The 1849 ascent was on Monday 3 September from Mr Marshall’s Repository, Upper Cecil Street, and was advertised in advance. According to the Limerick and Clare Examiner of 29 August 1849, the “Splendid Band of the 3d Buffs” was to attend. Ladies and Gentlemen could watch from reserved seats [2/=; children 1/=] in a gallery; Second Places cost 1/=, children 6d.

Mr [John] Hampton offered seats in the balloon’s car to ladies or gentlemen who wished to accompany him; the balloon could lift six people and had two cars, one for descending over land and the other “for Sea-ports, in case the wind should be for Sea”. Those interested could find the fares by applying to himself at 12 Cecil Street or to Mr G Morgan Goggin at 34 George Street.

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From the BNA

A distinguished visitor to the Shannon

Dwarkanauth Tagore, of Calcutta, the distinguished and princely East Indian, who is making a tour of the United Kingdom, arrived in this city, on Tuesday evening with his suit [sic], in an elegant drag with four horses, and he put up at Cruise’s hotel.

The native Prince merchant partook of a dejeune at Killaloe on Tuesday. The City of Dublin Steam Company placed all their vessels on the Upper Shannon, at his command, and they were gaily decorated with flags, in compliment to the distinguished stranger, who left Limerick this day on a visit to Killarney Lakes, and is expected to call at Derrynane, the seat of Mr O’Connell.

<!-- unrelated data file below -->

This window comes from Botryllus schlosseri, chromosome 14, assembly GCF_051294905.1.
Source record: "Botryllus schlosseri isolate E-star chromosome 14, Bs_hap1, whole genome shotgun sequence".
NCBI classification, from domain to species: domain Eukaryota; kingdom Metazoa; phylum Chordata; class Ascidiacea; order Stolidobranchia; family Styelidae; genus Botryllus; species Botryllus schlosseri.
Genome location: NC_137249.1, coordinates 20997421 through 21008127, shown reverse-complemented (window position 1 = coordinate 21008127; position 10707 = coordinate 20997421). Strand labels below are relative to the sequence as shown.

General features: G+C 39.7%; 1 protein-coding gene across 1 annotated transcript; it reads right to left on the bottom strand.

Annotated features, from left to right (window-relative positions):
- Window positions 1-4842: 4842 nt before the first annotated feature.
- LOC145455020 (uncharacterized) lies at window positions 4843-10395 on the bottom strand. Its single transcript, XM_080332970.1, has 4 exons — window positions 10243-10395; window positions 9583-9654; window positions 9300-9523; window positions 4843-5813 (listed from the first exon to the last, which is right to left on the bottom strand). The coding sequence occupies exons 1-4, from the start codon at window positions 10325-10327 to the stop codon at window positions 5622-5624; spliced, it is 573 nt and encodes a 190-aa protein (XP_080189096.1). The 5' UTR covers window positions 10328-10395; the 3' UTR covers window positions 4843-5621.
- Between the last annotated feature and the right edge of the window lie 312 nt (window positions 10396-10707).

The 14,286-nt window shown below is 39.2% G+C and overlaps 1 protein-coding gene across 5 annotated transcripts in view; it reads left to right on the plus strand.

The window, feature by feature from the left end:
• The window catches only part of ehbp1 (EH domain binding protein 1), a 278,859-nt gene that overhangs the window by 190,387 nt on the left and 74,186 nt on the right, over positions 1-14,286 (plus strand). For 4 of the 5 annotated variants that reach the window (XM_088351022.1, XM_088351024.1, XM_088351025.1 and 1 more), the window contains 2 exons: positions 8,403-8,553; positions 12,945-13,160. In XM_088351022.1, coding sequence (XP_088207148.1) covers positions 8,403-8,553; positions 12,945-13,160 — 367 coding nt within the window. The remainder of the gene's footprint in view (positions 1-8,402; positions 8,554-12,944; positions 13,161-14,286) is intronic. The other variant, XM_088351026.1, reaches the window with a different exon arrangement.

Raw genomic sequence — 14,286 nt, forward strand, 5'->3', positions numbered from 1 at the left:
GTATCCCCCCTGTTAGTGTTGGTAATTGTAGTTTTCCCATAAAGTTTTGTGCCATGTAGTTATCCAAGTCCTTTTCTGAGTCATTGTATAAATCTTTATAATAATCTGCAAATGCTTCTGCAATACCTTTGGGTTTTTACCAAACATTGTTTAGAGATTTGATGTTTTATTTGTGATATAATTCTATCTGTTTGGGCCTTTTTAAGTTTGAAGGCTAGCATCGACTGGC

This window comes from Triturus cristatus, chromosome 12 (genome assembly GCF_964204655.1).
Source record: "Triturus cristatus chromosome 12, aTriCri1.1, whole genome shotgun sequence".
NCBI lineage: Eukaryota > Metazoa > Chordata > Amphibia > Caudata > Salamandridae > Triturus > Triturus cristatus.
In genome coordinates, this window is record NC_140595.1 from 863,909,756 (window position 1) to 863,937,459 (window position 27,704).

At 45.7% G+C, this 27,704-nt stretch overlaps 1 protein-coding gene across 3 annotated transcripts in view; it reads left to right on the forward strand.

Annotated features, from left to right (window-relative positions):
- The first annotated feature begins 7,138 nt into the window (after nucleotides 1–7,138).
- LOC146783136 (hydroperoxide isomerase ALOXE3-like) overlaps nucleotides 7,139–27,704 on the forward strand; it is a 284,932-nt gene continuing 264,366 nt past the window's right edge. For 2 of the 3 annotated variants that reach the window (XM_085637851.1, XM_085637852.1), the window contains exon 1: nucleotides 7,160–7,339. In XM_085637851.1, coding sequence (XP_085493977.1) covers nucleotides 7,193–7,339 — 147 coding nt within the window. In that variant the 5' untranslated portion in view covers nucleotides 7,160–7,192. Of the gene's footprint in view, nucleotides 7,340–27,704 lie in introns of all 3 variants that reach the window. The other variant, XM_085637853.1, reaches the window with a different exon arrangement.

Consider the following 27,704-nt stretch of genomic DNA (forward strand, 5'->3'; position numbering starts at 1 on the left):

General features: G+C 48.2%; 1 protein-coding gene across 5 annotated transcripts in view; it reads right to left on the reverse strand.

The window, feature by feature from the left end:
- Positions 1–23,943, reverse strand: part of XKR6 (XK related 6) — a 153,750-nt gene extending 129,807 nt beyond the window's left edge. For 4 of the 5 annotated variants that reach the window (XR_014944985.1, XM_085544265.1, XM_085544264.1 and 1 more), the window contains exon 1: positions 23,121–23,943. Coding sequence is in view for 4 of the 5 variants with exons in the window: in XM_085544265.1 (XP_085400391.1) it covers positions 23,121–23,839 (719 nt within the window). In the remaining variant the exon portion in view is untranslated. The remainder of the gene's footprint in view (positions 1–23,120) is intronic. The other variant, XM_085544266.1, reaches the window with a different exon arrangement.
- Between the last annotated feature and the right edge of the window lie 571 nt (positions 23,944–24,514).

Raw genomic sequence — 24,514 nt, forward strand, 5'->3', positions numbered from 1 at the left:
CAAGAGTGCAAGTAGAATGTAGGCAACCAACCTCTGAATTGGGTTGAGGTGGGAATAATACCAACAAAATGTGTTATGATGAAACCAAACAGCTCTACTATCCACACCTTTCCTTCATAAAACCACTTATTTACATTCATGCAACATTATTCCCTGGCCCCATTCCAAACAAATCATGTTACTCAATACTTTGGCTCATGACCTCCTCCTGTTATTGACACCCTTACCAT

Dwarkanauth Tagore dined and slept at Lord Rosse’s, on Monday night, where he examined the prodigious telescope — drove to Banagher, on Tuesday morning, and embarked on board the Lansdown [sic] steamer, proceeded through Victoria Locks Meelick, accompanied by Colonel Jones, and Mr Rhodes CE, also by Mr Howell, Secretary to the Dublin Steam Company. He was much pleased with the new works at Meelick, and also with the operations of a diver in a helmet, who exhibited the mode of using that apparatus.

The dejeune on board the Lansdown was provided by the Steam Company. Several ladies and gentlemen came up by the Lady Burgoyne to join the party of [at?] Portumna in the Lansdown. After partaking of the good cheer, they had dancing and music on deck till they reached Killaloe, much to the amusement of the stranger guest, who felt edlighted, not only with the scenery of the lake, but also with the company of the ladies.

Limerick Reporter 5 September 1845

From the BNA

Oberkommando der Wehrmacht and O’Briensbridge

Boogie on over to the splendid David Rumsey Historical Map Collection and put